During the week I was lucky enough to go to both LeadDev & LeadingEng conferences. Huge thank-you to Euan & Anna respectively for the tickets - I otherwise wouldn't have gone, which would have been a huge mistake.
- LeadDev’s name is definitely unintuitive: I’d recommend it to all mid & senior level engineers as a flavour of what sorts of things tech-leads & engineering-managers are doing, as well as a guide on how to progress to either. It’s also pointer to the wealth of excellent resources that now exist.
- I last went to LeadDev in 2016 and at the time, as a recently-minted tech-lead, I found the content super-stretchy & valuable. Several years later, some of the talks feel less relevant but I cannot understate how excellent & helpful it still was.
- LeadingEng on Friday was exactly the progression it promised to be. Sitting at a table of directors & CTOs, there were a few moments where I felt (pleasantly) out of my depth. I’m definitely writing up some of the things I learned - consider this note public accountability!
At work I’m working on technically enabling different types of product development to occur simultaneously around the same audience & family of products.
- In product teams, our main priority is building & supporting the right things for our customers. So the primary challenge is in ensuring that our priorities don’t conflict: Last year I optimised for autonomy, by guiding my team to build independent products. That got us somewhere.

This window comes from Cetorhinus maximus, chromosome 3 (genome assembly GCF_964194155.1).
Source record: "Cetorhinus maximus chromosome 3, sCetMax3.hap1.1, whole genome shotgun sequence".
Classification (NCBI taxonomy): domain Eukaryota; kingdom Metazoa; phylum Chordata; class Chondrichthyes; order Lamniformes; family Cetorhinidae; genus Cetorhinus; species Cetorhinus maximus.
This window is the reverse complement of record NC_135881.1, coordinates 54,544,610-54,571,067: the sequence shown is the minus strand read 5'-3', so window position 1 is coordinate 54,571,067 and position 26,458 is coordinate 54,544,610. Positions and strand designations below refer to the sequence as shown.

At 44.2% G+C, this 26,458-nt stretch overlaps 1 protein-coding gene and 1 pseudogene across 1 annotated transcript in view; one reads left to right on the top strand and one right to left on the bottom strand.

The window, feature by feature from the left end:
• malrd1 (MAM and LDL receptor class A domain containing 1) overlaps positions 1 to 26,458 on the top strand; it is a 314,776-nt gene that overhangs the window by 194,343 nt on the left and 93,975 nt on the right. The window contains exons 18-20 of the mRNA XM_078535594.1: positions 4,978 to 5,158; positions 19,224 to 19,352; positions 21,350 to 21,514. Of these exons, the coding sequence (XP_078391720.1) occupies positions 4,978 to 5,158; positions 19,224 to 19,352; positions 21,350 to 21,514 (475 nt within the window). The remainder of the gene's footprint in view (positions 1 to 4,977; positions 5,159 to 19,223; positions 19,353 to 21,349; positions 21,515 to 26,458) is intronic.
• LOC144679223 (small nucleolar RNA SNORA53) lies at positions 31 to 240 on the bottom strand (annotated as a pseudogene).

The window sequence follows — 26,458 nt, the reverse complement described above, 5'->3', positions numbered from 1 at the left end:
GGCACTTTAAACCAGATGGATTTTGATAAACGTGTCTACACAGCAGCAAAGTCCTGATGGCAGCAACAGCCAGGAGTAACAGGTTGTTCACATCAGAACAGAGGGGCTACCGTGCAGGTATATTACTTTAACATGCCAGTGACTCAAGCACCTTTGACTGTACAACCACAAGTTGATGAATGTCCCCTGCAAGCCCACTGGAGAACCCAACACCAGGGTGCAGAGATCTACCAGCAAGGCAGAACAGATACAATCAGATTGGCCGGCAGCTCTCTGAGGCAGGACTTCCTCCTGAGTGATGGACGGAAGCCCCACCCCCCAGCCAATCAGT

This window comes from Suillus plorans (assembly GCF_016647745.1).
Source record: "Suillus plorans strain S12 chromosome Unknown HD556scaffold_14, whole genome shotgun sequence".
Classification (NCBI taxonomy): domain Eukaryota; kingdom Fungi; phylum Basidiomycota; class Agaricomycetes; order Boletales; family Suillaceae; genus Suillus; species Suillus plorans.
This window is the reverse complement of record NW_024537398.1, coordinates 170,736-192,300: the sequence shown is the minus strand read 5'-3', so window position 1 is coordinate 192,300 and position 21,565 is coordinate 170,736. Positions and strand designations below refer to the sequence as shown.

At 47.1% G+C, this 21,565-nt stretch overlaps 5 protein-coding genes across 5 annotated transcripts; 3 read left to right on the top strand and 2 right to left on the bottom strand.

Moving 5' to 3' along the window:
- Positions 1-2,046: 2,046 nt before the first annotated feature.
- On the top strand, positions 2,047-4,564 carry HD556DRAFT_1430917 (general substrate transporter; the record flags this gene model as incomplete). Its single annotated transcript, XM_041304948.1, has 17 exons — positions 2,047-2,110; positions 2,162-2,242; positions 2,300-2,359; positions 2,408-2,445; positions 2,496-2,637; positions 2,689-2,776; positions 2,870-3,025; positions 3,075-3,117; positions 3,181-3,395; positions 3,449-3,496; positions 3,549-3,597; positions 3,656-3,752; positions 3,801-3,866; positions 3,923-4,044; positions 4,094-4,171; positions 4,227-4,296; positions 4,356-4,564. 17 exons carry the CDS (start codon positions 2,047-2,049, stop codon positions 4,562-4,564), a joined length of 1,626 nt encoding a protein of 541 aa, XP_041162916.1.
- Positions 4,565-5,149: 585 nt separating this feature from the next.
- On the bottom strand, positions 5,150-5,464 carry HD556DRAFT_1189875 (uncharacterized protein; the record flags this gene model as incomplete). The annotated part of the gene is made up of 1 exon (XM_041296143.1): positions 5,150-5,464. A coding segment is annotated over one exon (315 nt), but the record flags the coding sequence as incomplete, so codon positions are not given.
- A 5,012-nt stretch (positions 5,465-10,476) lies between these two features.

- However that results in an incoherent experience & lots of duplication - So, now I’m doing research to explore if there is another way: Both technical-archeology around what already exists & re-reading material like Team Topologies. (It’s an excellent book & I highly recommend it)
- Reflecting on earlier experiences - When there’s overlap & unclear ownership, as the primary gatekeepers, engineers end up performing tasks like stakeholder-management (and technical support) which is a conflict in priorities. Speaking to some of my peers, inner-sourcing has been suggested — but with engineers still acting as gatekeepers, it doesn't seem like an answer. If you’ve got views on this topic, I’d love to chat!
With all of that in-person interaction and I wanted to avoid making any major plans, so over the weekend I’ve been going through my todo list and fixing the odd issue on this site.
- The feed’s links have been broken for quite some time, so today I fixed that. It may interfere with your feed reader and so if you’re seeing a bunch of new updates - sorry! That should be the last of the breaking changes.
- Slight redesign of article pages (this one!), replacing some of the hackier bits: Hopefully things are a bit cleaner now.
- The combination of (popular front-end library) React & (semi-popular static site generator) is genuinely super fiddly, and I spent far too long fixing its dependencies. Replacing that is still top-of-mind, expect to hear a bit more about that over the coming months!